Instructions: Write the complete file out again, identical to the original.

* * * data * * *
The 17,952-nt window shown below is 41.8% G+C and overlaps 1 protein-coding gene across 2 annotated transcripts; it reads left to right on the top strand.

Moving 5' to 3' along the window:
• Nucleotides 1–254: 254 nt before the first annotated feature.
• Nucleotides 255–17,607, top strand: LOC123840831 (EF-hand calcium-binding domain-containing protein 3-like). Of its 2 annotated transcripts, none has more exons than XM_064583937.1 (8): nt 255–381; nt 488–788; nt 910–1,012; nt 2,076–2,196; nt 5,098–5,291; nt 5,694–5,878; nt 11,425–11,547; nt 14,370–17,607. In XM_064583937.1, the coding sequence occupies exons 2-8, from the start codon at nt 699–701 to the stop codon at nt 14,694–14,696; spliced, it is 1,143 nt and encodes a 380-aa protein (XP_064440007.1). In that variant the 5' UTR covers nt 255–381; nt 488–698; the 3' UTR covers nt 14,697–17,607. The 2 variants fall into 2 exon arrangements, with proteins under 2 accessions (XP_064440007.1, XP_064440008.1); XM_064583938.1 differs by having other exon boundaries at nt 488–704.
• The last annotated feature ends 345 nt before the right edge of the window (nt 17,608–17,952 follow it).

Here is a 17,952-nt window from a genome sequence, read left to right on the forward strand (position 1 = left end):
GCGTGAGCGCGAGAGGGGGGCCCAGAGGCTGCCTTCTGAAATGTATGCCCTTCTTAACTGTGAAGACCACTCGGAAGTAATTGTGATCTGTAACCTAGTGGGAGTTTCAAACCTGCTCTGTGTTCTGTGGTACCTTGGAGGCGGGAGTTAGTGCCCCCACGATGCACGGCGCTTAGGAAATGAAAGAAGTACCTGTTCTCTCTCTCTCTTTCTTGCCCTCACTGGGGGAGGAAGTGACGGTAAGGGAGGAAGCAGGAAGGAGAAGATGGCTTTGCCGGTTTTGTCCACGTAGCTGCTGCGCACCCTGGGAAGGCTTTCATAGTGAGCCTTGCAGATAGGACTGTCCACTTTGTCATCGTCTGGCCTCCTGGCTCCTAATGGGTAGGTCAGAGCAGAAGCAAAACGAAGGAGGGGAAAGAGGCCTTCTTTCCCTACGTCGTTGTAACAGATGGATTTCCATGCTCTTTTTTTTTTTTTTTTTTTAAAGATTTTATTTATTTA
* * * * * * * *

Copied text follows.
The 17,952-nt window shown below is 41.8% G+C and overlaps 1 protein-coding gene across 2 annotated transcripts; it reads left to right on the top strand.

Moving 5' to 3' along the window:
• Nucleotides 1–254: 254 nt before the first annotated feature.
• Nucleotides 255–17,607, top strand: LOC123840831 (EF-hand calcium-binding domain-containing protein 3-like). Of its 2 annotated transcripts, none has more exons than XM_064583937.1 (8): nt 255–381; nt 488–788; nt 910–1,012; nt 2,076–2,196; nt 5,098–5,291; nt 5,694–5,878; nt 11,425–11,547; nt 14,370–17,607. In XM_064583937.1, the coding sequence occupies exons 2-8, from the start codon at nt 699–701 to the stop codon at nt 14,694–14,696; spliced, it is 1,143 nt and encodes a 380-aa protein (XP_064440007.1). In that variant the 5' UTR covers nt 255–381; nt 488–698; the 3' UTR covers nt 14,697–17,607. The 2 variants fall into 2 exon arrangements, with proteins under 2 accessions (XP_064440007.1, XP_064440008.1); XM_064583938.1 differs by having other exon boundaries at nt 488–704.
• The last annotated feature ends 345 nt before the right edge of the window (nt 17,608–17,952 follow it).

Here is a 17,952-nt window from a genome sequence, read left to right on the forward strand (position 1 = left end):
GCGTGAGCGCGAGAGGGGGGCCCAGAGGCTGCCTTCTGAAATGTATGCCCTTCTTAACTGTGAAGACCACTCGGAAGTAATTGTGATCTGTAACCTAGTGGGAGTTTCAAACCTGCTCTGTGTTCTGTGGTACCTTGGAGGCGGGAGTTAGTGCCCCCACGATGCACGGCGCTTAGGAAATGAAAGAAGTACCTGTTCTCTCTCTCTCTTTCTTGCCCTCACTGGGGGAGGAAGTGACGGTAAGGGAGGAAGCAGGAAGGAGAAGATGGCTTTGCCGGTTTTGTCCACGTAGCTGCTGCGCACCCTGGGAAGGCTTTCATAGTGAGCCTTGCAGATAGGACTGTCCACTTTGTCATCGTCTGGCCTCCTGGCTCCTAATGGGTAGGTCAGAGCAGAAGCAAAACGAAGGAGGGGAAAGAGGCCTTCTTTCCCTACGTCGTTGTAACAGATGGATTTCCATGCTCTTTTTTTTTTTTTTTTTTTAAAGATTTTATTTATTTA